This study examined the morphologic features of the parietal peritoneal membranes of 130 patients undergoing peritoneal dialysis (PD) and compared them with the features of the peritoneal membranes of normal individuals, uremic predialysis patients, and patients undergoing hemodialysis. The median thickness of the submesothelial compact collagenous zone was 50 microm for normal subjects, 140 microm for uremic patients, 150 microm for patients undergoing hemodialysis, and 270 microm for patients undergoing PD (P 97 mo, 700 microm (n = 19)]. Vascular changes included progressive subendothelial hyalinization, with luminal narrowing or obliteration. These changes were absent in samples from normal subjects but were present in 28% of samples from uremic patients and 56% of biopsies from patients undergoing PD. In the PD group, the prevalence of vasculopathy increased significantly with therapy duration (P = 0.0001). The density of blood vessels per unit length of peritoneum was significantly higher for patients with membrane failure and was correlated with the degree of fibrosis (P = 0.01). For the first time, a comprehensive cross-sectional analysis of the morphologic changes in the peritoneal membranes of patients undergoing PD is provided. The infrequency of fibrosis in the absence of vasculopathy suggests that vasculopathy may predispose patients to the development of fibrosis. This study provides a sufficiently large cohort of samples to allow structure-function relationships to be established, as well as providing a repository of tissue for further studies.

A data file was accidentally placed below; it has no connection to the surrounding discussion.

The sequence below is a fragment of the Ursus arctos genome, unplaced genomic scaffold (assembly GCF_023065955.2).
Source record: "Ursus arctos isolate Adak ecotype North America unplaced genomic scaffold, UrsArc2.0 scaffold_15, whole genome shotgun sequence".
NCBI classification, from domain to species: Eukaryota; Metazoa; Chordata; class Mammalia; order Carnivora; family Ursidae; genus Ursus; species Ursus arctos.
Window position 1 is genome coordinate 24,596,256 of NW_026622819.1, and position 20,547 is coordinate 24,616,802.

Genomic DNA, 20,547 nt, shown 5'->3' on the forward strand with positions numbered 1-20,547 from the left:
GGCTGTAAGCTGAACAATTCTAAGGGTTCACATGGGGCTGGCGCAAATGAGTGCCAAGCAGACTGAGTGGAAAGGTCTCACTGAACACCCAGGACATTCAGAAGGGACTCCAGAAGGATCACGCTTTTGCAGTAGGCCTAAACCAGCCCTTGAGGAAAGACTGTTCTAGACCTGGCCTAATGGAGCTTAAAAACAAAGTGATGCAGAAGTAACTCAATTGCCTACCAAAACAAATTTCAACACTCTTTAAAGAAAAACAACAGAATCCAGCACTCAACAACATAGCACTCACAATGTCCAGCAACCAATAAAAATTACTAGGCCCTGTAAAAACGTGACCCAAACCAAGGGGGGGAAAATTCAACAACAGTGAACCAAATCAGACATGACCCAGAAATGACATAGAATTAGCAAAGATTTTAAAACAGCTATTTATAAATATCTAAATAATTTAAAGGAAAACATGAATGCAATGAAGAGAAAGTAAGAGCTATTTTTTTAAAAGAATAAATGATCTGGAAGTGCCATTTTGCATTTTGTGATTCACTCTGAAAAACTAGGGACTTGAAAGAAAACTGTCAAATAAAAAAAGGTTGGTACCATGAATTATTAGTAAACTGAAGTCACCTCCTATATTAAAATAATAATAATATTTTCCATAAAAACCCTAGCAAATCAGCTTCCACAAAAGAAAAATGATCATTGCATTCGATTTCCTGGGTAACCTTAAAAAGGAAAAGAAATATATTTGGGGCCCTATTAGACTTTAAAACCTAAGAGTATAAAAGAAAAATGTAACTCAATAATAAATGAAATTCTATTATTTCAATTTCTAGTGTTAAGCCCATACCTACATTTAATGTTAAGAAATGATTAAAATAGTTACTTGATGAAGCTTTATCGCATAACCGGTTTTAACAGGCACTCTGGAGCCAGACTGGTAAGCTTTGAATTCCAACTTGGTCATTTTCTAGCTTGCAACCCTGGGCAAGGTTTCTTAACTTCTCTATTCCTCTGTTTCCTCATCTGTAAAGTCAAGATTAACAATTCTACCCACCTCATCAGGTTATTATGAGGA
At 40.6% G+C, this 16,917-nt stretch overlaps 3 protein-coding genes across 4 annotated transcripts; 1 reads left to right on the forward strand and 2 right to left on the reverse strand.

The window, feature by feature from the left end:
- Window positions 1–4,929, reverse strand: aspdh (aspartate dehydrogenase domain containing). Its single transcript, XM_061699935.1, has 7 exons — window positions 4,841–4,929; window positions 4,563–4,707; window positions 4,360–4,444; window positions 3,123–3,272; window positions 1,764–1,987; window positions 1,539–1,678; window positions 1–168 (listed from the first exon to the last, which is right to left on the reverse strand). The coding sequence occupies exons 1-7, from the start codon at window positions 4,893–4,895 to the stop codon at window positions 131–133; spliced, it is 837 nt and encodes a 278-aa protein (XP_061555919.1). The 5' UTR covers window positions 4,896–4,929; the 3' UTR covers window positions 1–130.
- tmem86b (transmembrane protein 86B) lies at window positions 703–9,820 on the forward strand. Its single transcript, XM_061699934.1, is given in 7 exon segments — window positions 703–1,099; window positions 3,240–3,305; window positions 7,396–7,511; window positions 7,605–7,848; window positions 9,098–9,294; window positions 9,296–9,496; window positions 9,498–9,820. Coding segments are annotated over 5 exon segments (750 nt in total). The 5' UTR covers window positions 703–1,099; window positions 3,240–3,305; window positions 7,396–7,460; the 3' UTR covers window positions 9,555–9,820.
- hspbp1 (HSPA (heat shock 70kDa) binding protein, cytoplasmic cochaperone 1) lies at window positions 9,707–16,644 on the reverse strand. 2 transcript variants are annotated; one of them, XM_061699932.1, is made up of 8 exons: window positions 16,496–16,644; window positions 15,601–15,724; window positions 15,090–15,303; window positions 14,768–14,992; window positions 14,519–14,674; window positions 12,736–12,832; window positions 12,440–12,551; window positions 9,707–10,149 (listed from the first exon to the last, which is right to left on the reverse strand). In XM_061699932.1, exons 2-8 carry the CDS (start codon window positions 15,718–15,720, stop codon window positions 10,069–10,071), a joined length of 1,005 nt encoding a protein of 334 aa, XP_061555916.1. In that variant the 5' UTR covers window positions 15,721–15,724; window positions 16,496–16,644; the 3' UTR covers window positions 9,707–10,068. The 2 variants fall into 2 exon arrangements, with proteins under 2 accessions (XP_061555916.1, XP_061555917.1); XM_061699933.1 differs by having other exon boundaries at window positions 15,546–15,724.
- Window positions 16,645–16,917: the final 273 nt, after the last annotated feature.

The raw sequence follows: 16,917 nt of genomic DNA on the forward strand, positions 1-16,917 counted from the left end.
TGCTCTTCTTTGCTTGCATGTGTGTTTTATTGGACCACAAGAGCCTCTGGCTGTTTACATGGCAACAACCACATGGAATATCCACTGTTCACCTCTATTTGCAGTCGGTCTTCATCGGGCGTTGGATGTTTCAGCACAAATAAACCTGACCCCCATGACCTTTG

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              Role of reactive oxygen species in TGF-beta1-induced mitogen-activated protein kinase activation and epithelial-mesenchymal transition in renal tubular epithelial cells.